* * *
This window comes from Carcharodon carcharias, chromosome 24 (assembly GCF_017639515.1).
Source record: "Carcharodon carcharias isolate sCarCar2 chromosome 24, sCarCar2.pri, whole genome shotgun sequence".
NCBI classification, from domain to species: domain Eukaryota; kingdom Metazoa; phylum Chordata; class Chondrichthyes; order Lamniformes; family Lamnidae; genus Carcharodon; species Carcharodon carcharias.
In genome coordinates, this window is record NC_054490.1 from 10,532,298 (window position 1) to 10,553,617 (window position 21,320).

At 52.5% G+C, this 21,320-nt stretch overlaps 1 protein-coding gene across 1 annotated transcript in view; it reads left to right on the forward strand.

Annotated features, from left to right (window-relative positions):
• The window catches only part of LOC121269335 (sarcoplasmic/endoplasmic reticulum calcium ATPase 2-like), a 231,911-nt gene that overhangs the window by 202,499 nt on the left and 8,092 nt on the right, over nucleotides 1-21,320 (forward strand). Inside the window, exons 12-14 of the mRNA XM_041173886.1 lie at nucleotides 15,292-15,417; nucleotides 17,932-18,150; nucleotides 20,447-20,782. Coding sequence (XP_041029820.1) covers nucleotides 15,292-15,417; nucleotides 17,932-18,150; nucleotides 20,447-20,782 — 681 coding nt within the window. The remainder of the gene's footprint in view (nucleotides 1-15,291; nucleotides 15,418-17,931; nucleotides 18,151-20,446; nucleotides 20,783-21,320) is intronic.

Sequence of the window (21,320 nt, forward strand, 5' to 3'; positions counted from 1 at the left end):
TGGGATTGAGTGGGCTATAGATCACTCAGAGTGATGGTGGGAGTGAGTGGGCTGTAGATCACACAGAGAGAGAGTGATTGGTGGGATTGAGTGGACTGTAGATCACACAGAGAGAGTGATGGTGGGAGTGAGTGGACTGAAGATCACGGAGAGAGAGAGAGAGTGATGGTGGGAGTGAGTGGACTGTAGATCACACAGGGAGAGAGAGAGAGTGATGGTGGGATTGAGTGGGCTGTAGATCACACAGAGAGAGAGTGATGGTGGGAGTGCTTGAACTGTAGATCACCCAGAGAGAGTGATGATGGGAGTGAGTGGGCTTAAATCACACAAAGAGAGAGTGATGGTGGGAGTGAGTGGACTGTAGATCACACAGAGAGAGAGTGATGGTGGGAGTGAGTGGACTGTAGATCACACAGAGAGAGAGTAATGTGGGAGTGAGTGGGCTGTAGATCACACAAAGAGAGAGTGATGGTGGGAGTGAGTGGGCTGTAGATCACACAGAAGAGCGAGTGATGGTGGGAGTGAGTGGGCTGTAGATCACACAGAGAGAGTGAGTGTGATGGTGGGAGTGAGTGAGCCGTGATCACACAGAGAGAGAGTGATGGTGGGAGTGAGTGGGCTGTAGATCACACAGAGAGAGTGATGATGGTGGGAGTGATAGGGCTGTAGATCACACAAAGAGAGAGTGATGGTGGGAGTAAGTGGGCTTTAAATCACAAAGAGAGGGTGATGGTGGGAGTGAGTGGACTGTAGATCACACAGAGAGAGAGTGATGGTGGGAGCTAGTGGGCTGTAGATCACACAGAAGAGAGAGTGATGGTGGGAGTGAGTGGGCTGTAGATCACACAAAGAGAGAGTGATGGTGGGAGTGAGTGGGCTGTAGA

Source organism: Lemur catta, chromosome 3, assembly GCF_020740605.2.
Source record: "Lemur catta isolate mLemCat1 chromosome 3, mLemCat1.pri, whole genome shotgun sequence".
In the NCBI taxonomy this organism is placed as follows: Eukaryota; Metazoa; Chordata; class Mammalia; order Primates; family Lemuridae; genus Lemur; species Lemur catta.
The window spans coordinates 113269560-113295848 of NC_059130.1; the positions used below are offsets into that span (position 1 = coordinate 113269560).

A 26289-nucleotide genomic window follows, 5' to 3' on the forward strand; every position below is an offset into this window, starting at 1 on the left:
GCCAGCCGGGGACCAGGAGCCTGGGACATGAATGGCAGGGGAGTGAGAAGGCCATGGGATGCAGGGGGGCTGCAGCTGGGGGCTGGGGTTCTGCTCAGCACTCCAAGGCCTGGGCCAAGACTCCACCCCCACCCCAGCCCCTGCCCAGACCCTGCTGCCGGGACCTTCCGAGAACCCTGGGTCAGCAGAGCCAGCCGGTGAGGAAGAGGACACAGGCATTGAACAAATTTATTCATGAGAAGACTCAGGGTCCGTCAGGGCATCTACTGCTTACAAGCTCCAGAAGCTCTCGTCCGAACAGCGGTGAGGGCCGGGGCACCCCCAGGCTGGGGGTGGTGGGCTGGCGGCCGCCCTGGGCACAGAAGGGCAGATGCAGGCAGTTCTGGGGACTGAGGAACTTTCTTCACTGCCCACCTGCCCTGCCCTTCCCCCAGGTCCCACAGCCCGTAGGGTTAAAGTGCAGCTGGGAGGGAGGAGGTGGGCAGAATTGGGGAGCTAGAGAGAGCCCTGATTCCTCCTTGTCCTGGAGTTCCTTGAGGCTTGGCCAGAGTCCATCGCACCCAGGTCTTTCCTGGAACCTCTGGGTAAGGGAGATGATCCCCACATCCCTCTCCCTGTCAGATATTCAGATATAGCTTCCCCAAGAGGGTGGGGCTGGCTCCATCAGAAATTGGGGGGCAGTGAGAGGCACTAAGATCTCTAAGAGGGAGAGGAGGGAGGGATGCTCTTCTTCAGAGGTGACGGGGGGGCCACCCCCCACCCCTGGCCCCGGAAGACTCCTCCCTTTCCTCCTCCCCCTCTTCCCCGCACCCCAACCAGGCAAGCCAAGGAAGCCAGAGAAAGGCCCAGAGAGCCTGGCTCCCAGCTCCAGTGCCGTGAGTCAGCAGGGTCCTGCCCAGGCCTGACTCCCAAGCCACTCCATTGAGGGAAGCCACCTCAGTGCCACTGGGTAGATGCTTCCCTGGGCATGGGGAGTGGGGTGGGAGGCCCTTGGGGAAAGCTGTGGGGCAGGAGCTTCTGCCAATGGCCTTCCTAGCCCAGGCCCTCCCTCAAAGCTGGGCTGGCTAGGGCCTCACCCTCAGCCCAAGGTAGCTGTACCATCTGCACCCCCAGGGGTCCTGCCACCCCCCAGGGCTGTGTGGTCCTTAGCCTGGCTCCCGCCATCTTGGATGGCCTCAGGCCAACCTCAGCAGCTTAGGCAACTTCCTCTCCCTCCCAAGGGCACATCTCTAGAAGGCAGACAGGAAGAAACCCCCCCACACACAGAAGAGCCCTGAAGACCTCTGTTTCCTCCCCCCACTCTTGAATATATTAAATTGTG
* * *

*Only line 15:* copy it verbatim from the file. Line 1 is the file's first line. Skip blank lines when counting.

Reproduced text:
GCCAGCCGGGGACCAGGAGCCTGGGACATGAATGGCAGGGGAGTGAGAAGGCCATGGGATGCAGGGGGGCTGCAGCTGGGGGCTGGGGTTCTGCTCAGCACTCCAAGGCCTGGGCCAAGACTCCACCCCCACCCCAGCCCCTGCCCAGACCCTGCTGCCGGGACCTTCCGAGAACCCTGGGTCAGCAGAGCCAGCCGGTGAGGAAGAGGACACAGGCATTGAACAAATTTATTCATGAGAAGACTCAGGGTCCGTCAGGGCATCTACTGCTTACAAGCTCCAGAAGCTCTCGTCCGAACAGCGGTGAGGGCCGGGGCACCCCCAGGCTGGGGGTGGTGGGCTGGCGGCCGCCCTGGGCACAGAAGGGCAGATGCAGGCAGTTCTGGGGACTGAGGAACTTTCTTCACTGCCCACCTGCCCTGCCCTTCCCCCAGGTCCCACAGCCCGTAGGGTTAAAGTGCAGCTGGGAGGGAGGAGGTGGGCAGAATTGGGGAGCTAGAGAGAGCCCTGATTCCTCCTTGTCCTGGAGTTCCTTGAGGCTTGGCCAGAGTCCATCGCACCCAGGTCTTTCCTGGAACCTCTGGGTAAGGGAGATGATCCCCACATCCCTCTCCCTGTCAGATATTCAGATATAGCTTCCCCAAGAGGGTGGGGCTGGCTCCATCAGAAATTGGGGGGCAGTGAGAGGCACTAAGATCTCTAAGAGGGAGAGGAGGGAGGGATGCTCTTCTTCAGAGGTGACGGGGGGGCCACCCCCCACCCCTGGCCCCGGAAGACTCCTCCCTTTCCTCCTCCCCCTCTTCCCCGCACCCCAACCAGGCAAGCCAAGGAAGCCAGAGAAAGGCCCAGAGAGCCTGGCTCCCAGCTCCAGTGCCGTGAGTCAGCAGGGTCCTGCCCAGGCCTGACTCCCAAGCCACTCCATTGAGGGAAGCCACCTCAGTGCCACTGGGTAGATGCTTCCCTGGGCATGGGGAGTGGGGTGGGAGGCCCTTGGGGAAAGCTGTGGGGCAGGAGCTTCTGCCAATGGCCTTCCTAGCCCAGGCCCTCCCTCAAAGCTGGGCTGGCTAGGGCCTCACCCTCAGCCCAAGGTAGCTGTACCATCTGCACCCCCAGGGGTCCTGCCACCCCCCAGGGCTGTGTGGTCCTTAGCCTGGCTCCCGCCATCTTGGATGGCCTCAGGCCAACCTCAGCAGCTTAGGCAACTTCCTCTCCCTCCCAAGGGCACATCTCTAGAAGGCAGACAGGAAGAAACCCCCCCACACACAGAAGAGCCCTGAAGACCTCTGTTTCCTCCCCCCACTCTTGAATATATTAAATTGTG